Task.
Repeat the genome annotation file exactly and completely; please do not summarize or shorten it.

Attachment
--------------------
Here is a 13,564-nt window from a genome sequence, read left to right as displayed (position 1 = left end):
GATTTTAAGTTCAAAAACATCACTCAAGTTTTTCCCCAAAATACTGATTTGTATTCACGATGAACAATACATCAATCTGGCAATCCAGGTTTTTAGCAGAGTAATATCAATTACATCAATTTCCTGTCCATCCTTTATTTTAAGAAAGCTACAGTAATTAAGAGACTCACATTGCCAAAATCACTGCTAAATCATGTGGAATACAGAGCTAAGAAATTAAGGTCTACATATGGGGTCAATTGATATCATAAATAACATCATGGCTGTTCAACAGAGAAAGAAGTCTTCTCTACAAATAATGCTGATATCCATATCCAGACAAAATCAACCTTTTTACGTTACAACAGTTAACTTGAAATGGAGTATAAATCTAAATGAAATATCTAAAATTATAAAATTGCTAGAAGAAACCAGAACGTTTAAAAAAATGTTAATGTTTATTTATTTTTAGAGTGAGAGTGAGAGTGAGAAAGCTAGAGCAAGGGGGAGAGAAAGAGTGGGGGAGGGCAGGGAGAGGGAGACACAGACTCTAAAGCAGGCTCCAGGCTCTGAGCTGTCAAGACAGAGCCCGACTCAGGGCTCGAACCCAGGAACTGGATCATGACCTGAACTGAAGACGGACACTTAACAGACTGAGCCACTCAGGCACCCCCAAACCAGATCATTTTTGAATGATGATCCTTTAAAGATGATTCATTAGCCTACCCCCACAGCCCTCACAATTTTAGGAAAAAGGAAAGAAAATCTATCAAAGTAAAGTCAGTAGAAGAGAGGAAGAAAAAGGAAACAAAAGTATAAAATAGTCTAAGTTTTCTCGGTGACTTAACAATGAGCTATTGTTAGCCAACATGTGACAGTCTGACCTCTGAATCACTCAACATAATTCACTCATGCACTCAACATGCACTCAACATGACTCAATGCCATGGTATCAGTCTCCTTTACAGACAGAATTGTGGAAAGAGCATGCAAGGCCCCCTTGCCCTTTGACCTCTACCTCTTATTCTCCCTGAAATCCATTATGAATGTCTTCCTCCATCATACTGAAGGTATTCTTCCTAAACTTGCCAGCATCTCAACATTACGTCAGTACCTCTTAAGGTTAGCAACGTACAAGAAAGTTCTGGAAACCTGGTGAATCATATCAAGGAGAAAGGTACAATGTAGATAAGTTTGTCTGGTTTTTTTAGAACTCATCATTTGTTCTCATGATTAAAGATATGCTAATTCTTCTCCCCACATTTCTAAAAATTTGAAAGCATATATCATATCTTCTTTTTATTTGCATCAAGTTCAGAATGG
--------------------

Here is a 13,564-nt window from a genome sequence, read left to right as displayed (position 1 = left end):
GATTTTAAGTTCAAAAACATCACTCAAGTTTTTCCCCAAAATACTGATTTGTATTCACGATGAACAATACATCAATCTGGCAATCCAGGTTTTTAGCAGAGTAATATCAATTACATCAATTTCCTGTCCATCCTTTATTTTAAGAAAGCTACAGTAATTAAGAGACTCACATTGCCAAAATCACTGCTAAATCATGTGGAATACAGAGCTAAGAAATTAAGGTCTACATATGGGGTCAATTGATATCATAAATAACATCATGGCTGTTCAACAGAGAAAGAAGTCTTCTCTACAAATAATGCTGATATCCATATCCAGACAAAATCAACCTTTTTACGTTACAACAGTTAACTTGAAATGGAGTATAAATCTAAATGAAATATCTAAAATTATAAAATTGCTAGAAGAAACCAGAACGTTTAAAAAAATGTTAATGTTTATTTATTTTTAGAGTGAGAGTGAGAGTGAGAAAGCTAGAGCAAGGGGGAGAGAAAGAGTGGGGGAGGGCAGGGAGAGGGAGACACAGACTCTAAAGCAGGCTCCAGGCTCTGAGCTGTCAAGACAGAGCCCGACTCAGGGCTCGAACCCAGGAACTGGATCATGACCTGAACTGAAGACGGACACTTAACAGACTGAGCCACTCAGGCACCCCCAAACCAGATCATTTTTGAATGATGATCCTTTAAAGATGATTCATTAGCCTACCCCCACAGCCCTCACAATTTTAGGAAAAAGGAAAGAAAATCTATCAAAGTAAAGTCAGTAGAAGAGAGGAAGAAAAAGGAAACAAAAGTATAAAATAGTCTAAGTTTTCTCGGTGACTTAACAATGAGCTATTGTTAGCCAACATGTGACAGTCTGACCTCTGAATCACTCAACATAATTCACTCATGCACTCAACATGCACTCAACATGACTCAATGCCATGGTATCAGTCTCCTTTACAGACAGAATTGTGGAAAGAGCATGCAAGGCCCCCTTGCCCTTTGACCTCTACCTCTTATTCTCCCTGAAATCCATTATGAATGTCTTCCTCCATCATACTGAAGGTATTCTTCCTAAACTTGCCAGCATCTCAACATTACGTCAGTACCTCTTAAGGTTAGCAACGTACAAGAAAGTTCTGGAAACCTGGTGAATCATATCAAGGAGAAAGGTACAATGTAGATAAGTTTGTCTGGTTTTTTTAGAACTCATCATTTGTTCTCATGATTAAAGATATGCTAATTCTTCTCCCCACATTTCTAAAAATTTGAAAGCATATATCATATCTTCTTTTTATTTGCATCAAGTTCAGAATGG